but it is lower than the cost of recovering from the consequences of those emissions.
The world may have no choice but to recover those unavoidable emissions built-in to
our addiction to fossil fuels. We are dependent on fossil fuels and suddenly abandoning
those in favor of "cleaner" fuels would disrupt the economy much more than a gradual
increase in energy costs as a result of requiring sequestration of increasing amounts of
Last year, Al Gore gave a speech about global warming and the environment. He
said, “We are now at a true fork in the road. And in order to take the right path, we
must choose the right values and adopt the right perspective.” In examining issues as
complex as global warming, it is difficult to know the right values and the right
perspective. However, with the stakes so high, how can we not pursue every possible
avenue to begin to find a solution? Geologic sequestration is not a miracle solution for
global warming, but it might help and we owe it to our great-grandchildren to try
everything we can think of.
“Carbon Dioxide.” Wikipedia entry. http://en.wikipedia.org/wiki/CO2.
Carey, John. “Putting carbon Dioxide in Its Place.” Business Week 20 Oct. 2003: 82+.
Goodland, R. and S. El Serafy. “The Urgent Need To Internalize CO2 Emission Costs.”
Gore, Al. “Al Gore Speaks on Global Warming and the Environment.” 15 Jan. 2004.
Hardin, Garrett. “The Tragedy of the Commons.” Science 162 (1968): 1243-1248.
Hansen, James. “Diffusing the Global Warming Time Bomb.” Scientific American March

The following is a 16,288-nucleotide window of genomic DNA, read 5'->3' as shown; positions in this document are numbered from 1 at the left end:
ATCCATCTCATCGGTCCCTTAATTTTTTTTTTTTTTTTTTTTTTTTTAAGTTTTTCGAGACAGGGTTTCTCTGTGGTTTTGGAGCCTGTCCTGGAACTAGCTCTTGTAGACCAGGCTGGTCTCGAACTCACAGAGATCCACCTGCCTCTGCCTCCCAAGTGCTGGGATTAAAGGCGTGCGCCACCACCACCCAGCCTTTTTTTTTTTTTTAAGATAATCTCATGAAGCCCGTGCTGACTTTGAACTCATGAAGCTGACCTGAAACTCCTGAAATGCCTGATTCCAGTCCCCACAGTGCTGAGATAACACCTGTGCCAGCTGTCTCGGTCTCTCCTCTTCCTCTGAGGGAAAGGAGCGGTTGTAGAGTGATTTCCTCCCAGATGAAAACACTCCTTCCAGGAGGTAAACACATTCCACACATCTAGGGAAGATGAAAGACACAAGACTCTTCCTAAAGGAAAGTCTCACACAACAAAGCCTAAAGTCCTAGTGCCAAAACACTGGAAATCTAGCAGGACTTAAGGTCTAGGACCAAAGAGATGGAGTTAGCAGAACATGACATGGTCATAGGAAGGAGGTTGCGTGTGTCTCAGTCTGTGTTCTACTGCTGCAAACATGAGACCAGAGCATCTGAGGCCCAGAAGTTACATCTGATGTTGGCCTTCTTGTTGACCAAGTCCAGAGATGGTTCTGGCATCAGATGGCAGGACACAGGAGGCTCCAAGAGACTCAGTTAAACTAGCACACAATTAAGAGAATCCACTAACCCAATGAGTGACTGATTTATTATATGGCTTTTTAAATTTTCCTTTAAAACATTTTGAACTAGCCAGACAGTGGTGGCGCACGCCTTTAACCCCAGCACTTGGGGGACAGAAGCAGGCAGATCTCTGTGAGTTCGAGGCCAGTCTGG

Herzog, Howard, Baldur Eliasson, and Olav Kaarstad. “Capturing Greenhouse Gases.”
Scientific American Feb. 2000: 72-79.
Herzog, Howard. “The Top Ten Things You Should Know About Carbon Sequestration.”
Hill, Gardiner. “Using Carbon Dioxide to Recover Natural Gas and Oil.” NAE 23-28.
Intergovernmental Panel on Climate Change (IPCC). IPPC Third ASsesment Report:
Climate Change 2001. http://www.ipcc.ch/.
Mooney, Chris. “Some Like It Hot.” Mother Jones May/June 2005: 36-49.
National Academy of Engineering, National Research Council. The Carbon Dioxide
Dilemma: Promising Technologies and Policies. Proceedings of a Symposium,
Orr, Franklin M. “Sequestration via Injection of Carbon Dioxide into the Deep Earth.”
Polakivic, Gary. “Oil Project Goes Underground.” LA Times 15 Feb. 2004.
United States Dept. of the Interior. U.S. Geological Survey. Geologic Sequestration of
Carbon Dioxide – An Energy Resource Perspective. Washington: March 2003.
United States Senate: Committee on Environment and Public Works. Hearing on The
Potential of Agricultural Sequestration to Address Climate Change Through
Affecting Atmospheric Levels of Carbon Dioxide. 8 July, 2003.